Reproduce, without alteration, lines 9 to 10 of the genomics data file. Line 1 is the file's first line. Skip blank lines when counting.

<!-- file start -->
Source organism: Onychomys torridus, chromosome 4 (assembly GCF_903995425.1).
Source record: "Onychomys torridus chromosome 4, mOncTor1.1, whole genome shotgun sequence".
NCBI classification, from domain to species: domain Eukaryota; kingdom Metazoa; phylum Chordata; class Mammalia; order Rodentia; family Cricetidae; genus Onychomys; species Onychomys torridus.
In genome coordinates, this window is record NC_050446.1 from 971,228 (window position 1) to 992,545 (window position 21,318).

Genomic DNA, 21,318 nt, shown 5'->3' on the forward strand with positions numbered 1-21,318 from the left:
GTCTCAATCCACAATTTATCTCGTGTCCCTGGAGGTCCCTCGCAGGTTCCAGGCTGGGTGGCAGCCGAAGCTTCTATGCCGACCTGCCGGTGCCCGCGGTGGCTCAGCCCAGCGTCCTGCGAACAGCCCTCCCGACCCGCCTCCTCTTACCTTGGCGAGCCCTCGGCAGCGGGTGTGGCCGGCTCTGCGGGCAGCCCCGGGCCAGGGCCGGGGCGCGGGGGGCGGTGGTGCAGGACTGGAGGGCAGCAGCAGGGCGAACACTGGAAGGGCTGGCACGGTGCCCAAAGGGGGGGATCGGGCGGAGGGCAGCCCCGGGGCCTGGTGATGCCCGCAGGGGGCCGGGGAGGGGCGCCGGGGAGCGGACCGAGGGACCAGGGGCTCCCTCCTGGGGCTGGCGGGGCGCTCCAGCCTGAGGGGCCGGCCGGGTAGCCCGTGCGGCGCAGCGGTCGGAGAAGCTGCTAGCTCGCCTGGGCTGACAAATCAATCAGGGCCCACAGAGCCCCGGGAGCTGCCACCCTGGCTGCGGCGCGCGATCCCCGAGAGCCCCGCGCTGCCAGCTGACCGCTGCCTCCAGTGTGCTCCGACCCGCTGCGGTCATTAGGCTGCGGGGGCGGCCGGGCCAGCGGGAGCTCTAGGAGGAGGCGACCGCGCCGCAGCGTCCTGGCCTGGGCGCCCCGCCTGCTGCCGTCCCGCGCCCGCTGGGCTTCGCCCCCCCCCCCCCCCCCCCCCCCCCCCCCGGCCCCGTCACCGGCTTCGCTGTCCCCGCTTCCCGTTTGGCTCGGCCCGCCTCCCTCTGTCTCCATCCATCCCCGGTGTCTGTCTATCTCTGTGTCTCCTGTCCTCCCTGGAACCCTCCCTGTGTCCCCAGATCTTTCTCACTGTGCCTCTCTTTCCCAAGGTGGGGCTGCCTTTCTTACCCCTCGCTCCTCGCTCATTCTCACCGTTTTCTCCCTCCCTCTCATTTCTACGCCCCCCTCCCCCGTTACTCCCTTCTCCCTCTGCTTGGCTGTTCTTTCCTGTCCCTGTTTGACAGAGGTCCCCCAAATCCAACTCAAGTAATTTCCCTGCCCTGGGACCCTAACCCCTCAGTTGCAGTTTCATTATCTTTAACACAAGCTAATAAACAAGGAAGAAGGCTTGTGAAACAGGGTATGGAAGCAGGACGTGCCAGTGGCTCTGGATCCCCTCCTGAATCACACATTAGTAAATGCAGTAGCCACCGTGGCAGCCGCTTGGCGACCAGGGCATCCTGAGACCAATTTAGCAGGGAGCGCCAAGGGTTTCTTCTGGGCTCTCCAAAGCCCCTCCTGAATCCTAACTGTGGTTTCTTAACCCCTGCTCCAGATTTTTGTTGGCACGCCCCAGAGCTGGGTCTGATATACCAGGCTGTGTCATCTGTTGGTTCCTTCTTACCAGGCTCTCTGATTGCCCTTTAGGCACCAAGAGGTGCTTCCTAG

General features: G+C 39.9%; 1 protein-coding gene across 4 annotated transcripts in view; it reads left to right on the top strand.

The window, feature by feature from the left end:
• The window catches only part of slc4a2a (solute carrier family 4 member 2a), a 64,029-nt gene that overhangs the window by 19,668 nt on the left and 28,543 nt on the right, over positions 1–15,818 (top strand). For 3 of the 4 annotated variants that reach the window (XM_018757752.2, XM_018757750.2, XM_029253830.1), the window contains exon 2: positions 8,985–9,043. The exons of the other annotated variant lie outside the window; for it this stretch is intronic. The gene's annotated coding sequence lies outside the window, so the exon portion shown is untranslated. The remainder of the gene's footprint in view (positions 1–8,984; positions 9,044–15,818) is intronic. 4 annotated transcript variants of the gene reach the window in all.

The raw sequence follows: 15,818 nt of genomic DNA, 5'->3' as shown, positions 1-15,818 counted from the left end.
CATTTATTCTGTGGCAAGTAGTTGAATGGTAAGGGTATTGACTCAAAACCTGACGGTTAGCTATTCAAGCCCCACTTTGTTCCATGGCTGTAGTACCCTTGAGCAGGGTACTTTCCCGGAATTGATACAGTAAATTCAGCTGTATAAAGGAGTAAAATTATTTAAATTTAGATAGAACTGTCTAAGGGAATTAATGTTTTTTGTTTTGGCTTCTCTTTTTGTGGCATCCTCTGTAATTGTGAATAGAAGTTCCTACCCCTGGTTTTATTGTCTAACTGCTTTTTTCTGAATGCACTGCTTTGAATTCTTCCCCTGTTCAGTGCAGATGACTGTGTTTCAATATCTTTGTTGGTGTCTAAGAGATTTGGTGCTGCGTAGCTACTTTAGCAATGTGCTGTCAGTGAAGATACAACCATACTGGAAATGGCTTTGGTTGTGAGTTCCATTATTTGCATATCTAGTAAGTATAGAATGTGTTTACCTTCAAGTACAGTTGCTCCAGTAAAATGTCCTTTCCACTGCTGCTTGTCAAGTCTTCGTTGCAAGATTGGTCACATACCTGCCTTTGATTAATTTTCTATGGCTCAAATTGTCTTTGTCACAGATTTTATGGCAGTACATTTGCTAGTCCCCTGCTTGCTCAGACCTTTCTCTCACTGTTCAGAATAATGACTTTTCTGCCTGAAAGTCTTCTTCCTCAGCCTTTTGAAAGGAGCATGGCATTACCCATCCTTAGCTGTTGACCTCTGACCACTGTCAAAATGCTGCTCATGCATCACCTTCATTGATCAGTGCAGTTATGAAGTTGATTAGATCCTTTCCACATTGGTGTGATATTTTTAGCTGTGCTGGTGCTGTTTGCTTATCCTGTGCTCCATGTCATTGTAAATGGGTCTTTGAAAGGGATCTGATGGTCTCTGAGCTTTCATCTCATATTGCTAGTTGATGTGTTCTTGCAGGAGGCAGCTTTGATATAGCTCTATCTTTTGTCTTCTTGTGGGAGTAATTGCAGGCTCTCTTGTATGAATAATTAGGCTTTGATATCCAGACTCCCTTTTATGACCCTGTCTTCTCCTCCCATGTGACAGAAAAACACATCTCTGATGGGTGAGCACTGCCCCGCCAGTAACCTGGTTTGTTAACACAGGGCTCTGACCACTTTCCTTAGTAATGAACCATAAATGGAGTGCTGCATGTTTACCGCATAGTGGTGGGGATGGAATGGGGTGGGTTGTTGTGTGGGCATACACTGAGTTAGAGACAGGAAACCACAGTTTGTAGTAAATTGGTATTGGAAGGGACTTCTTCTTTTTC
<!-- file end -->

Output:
• The window catches only part of slc4a2a (solute carrier family 4 member 2a), a 64,029-nt gene that overhangs the window by 19,668 nt on the left and 28,543 nt on the right, over positions 1–15,818 (top strand). For 3 of the 4 annotated variants that reach the window (XM_018757752.2, XM_018757750.2, XM_029253830.1), the window contains exon 2: positions 8,985–9,043. The exons of the other annotated variant lie outside the window; for it this stretch is intronic. The gene's annotated coding sequence lies outside the window, so the exon portion shown is untranslated. The remainder of the gene's footprint in view (positions 1–8,984; positions 9,044–15,818) is intronic. 4 annotated transcript variants of the gene reach the window in all.

The raw sequence follows: 15,818 nt of genomic DNA, 5'->3' as shown, positions 1-15,818 counted from the left end.